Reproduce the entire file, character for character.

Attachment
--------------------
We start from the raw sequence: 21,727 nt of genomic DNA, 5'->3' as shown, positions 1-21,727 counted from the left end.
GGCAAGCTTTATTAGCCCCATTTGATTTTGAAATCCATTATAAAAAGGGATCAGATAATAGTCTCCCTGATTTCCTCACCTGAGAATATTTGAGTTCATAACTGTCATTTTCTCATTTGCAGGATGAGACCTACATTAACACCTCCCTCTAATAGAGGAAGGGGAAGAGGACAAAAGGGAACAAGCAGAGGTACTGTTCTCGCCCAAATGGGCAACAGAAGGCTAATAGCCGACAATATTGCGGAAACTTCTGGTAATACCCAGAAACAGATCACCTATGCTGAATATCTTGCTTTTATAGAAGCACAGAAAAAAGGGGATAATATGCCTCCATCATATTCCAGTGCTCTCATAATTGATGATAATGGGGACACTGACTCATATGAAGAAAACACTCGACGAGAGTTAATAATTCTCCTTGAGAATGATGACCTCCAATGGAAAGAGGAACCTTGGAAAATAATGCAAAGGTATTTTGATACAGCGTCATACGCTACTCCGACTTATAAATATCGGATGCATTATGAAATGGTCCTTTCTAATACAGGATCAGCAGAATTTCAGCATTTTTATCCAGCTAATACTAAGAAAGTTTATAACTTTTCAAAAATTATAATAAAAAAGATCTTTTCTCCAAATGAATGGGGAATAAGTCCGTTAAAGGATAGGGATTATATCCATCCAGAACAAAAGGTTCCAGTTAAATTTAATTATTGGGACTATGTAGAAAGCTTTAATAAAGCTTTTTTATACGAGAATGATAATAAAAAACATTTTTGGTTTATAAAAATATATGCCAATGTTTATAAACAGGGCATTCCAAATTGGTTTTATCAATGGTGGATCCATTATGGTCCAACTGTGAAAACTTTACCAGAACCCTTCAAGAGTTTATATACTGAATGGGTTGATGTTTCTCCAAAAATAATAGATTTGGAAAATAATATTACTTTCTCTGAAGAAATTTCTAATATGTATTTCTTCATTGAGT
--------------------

We start from the raw sequence: 21,727 nt of genomic DNA, 5'->3' as shown, positions 1-21,727 counted from the left end.
GGCAAGCTTTATTAGCCCCATTTGATTTTGAAATCCATTATAAAAAGGGATCAGATAATAGTCTCCCTGATTTCCTCACCTGAGAATATTTGAGTTCATAACTGTCATTTTCTCATTTGCAGGATGAGACCTACATTAACACCTCCCTCTAATAGAGGAAGGGGAAGAGGACAAAAGGGAACAAGCAGAGGTACTGTTCTCGCCCAAATGGGCAACAGAAGGCTAATAGCCGACAATATTGCGGAAACTTCTGGTAATACCCAGAAACAGATCACCTATGCTGAATATCTTGCTTTTATAGAAGCACAGAAAAAAGGGGATAATATGCCTCCATCATATTCCAGTGCTCTCATAATTGATGATAATGGGGACACTGACTCATATGAAGAAAACACTCGACGAGAGTTAATAATTCTCCTTGAGAATGATGACCTCCAATGGAAAGAGGAACCTTGGAAAATAATGCAAAGGTATTTTGATACAGCGTCATACGCTACTCCGACTTATAAATATCGGATGCATTATGAAATGGTCCTTTCTAATACAGGATCAGCAGAATTTCAGCATTTTTATCCAGCTAATACTAAGAAAGTTTATAACTTTTCAAAAATTATAATAAAAAAGATCTTTTCTCCAAATGAATGGGGAATAAGTCCGTTAAAGGATAGGGATTATATCCATCCAGAACAAAAGGTTCCAGTTAAATTTAATTATTGGGACTATGTAGAAAGCTTTAATAAAGCTTTTTTATACGAGAATGATAATAAAAAACATTTTTGGTTTATAAAAATATATGCCAATGTTTATAAACAGGGCATTCCAAATTGGTTTTATCAATGGTGGATCCATTATGGTCCAACTGTGAAAACTTTACCAGAACCCTTCAAGAGTTTATATACTGAATGGGTTGATGTTTCTCCAAAAATAATAGATTTGGAAAATAATATTACTTTCTCTGAAGAAATTTCTAATATGTATTTCTTCATTGAGT